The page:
Stroke survivors' gait adaptations to a powered ankle-foot orthosis

Jeffrey Ward, Thomas Sugar, Alexander Boehler, John Standeven, Jack R. Engsberg

Research output: Contribution to journalArticlepeer-review

38 Scopus citations


Stroke is the leading cause of long-term disability in the US, and for many it causes loss of gait function. The purpose of this research is to examine stroke survivors' gait adaptations to training on the powered ankle-foot orthosis (PAFO). Of particular interest is the stroke survivors' ability to learn how to store and release energy properly while using the device. The PAFO utilizes robotic tendon technology and supports motion with a single degree of freedom - ankle rotation in the sagittal plane. This actuator comprises a motor and series spring. The user interacts with the output side of the spring while the robot controls the input side of the spring such that typical able-body ankle moments would be generated, assuming able-body ankle kinematics are seen at the output side of the spring. Three individuals post-stroke participated in a 3-week training protocol. Outcome measures (temporal, kinematic and kinetic) were derived from robot sensors and recorded for every step. These data are used to evaluate each stroke survivor's adaptations to robotic gait assistance. The robot was worn only on the paretic ankle. For validation of the kinematic results, motion capture data were collected on the third subject. All subjects showed increased cadence, ankle range of motion and power generation capabilities. Additionally, all subjects were able to achieve a larger power output than power input from the robot. Motion capture data collected from Subject 3 validated the robot sensor kinematic data on the affected side, but also demonstrated an unexpected gait adaptation on the unaffected ankle. Sensors on the gait-assisting robot provide large volumes of valuable information on how gait parameters change over time. We have developed key gait evaluation metrics based on the available robot sensor information that may be useful to future researchers. All subjects adapted their gait to the robotic assistance and many of their key metrics moved closer to typical able-body values. This suggests that each subject learned to utilize the assistive moments generated by the robot, despite having no predefined ankle trajectory input from the robot. The security of being harnessed on the treadmill led to more dramatic and favorable results.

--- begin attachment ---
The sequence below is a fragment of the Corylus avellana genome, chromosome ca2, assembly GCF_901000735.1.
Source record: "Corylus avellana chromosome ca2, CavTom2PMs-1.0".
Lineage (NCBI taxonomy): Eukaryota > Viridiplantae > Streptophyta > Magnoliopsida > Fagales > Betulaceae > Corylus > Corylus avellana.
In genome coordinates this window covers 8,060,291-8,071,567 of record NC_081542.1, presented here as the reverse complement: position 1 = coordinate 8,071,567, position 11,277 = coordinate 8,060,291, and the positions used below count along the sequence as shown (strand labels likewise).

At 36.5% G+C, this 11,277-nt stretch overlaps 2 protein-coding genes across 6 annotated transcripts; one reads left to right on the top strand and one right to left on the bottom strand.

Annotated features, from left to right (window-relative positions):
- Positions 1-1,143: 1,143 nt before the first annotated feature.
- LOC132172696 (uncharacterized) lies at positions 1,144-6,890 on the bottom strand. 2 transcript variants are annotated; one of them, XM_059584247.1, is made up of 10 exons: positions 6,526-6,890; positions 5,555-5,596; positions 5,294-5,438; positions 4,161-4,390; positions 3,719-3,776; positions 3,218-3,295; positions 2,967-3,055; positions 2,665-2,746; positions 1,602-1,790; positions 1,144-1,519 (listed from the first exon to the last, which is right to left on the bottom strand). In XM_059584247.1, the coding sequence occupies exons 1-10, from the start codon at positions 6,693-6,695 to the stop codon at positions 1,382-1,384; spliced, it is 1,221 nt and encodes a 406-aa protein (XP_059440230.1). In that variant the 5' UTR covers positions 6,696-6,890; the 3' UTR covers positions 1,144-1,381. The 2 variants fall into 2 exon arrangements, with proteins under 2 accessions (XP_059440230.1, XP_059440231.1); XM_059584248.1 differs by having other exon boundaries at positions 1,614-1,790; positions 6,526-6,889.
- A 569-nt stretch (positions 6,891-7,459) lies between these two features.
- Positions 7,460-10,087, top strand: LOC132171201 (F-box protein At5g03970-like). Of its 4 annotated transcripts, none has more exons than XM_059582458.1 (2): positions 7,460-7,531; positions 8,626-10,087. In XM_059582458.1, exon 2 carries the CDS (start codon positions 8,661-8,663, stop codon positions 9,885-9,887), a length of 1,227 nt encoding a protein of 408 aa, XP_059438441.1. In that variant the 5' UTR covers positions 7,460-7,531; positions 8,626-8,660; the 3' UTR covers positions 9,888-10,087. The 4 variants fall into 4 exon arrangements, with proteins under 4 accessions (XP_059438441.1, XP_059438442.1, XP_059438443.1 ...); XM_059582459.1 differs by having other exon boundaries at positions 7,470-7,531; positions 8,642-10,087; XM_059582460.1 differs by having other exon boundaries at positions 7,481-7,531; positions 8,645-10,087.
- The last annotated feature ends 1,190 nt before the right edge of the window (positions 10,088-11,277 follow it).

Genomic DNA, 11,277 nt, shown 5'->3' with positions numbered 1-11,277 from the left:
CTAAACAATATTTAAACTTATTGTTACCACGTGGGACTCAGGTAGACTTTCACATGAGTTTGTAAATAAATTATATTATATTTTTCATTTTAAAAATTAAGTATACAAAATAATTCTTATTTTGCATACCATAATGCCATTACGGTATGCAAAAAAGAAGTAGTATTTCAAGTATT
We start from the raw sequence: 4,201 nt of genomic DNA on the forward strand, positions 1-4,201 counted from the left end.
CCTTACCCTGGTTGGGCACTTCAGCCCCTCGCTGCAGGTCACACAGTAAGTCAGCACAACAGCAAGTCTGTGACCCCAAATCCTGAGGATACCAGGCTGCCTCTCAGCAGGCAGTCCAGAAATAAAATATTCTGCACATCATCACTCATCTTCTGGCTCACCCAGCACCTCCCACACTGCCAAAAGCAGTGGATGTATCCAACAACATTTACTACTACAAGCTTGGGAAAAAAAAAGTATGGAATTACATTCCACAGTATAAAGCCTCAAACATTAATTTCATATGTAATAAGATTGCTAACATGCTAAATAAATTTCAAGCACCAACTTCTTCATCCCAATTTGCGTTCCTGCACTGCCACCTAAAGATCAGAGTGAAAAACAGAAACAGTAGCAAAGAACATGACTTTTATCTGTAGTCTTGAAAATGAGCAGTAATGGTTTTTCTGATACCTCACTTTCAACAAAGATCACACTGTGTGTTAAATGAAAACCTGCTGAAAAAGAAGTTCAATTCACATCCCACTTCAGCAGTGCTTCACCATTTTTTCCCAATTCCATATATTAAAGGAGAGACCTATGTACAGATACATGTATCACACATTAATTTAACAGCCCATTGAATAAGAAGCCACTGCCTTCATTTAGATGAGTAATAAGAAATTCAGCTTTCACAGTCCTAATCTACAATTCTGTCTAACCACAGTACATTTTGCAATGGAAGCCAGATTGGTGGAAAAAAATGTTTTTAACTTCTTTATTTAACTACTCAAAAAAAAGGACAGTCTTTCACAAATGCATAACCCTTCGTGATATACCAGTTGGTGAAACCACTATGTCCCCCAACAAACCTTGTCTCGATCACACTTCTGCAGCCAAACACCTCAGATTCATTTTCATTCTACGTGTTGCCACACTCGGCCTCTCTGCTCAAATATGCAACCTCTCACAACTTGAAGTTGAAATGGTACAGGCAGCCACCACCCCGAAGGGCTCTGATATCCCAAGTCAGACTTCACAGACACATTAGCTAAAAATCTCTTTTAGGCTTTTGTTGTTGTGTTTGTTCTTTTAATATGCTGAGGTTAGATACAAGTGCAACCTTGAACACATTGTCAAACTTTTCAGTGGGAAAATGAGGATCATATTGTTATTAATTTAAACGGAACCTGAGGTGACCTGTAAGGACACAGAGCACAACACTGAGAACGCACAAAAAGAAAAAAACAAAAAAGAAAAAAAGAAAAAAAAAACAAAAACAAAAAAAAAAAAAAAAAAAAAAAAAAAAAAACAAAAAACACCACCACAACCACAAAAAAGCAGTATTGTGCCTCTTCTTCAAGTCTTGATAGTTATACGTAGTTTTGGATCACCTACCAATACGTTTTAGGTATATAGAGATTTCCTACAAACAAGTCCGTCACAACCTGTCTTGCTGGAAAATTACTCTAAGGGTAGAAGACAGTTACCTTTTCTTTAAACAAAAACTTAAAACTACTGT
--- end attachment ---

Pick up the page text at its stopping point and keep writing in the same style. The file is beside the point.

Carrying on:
Original languageEnglish (US)
Pages (from-to)1879-1901
Number of pages23
JournalAdvanced Robotics
Issue number15
StatePublished - 2011


  • Robotic
  • ankle
  • gait
  • orthosis
  • stroke

ASJC Scopus subject areas

  • Software
  • Control and Systems Engineering
  • Human-Computer Interaction
  • Hardware and Architecture
  • Computer Science Applications


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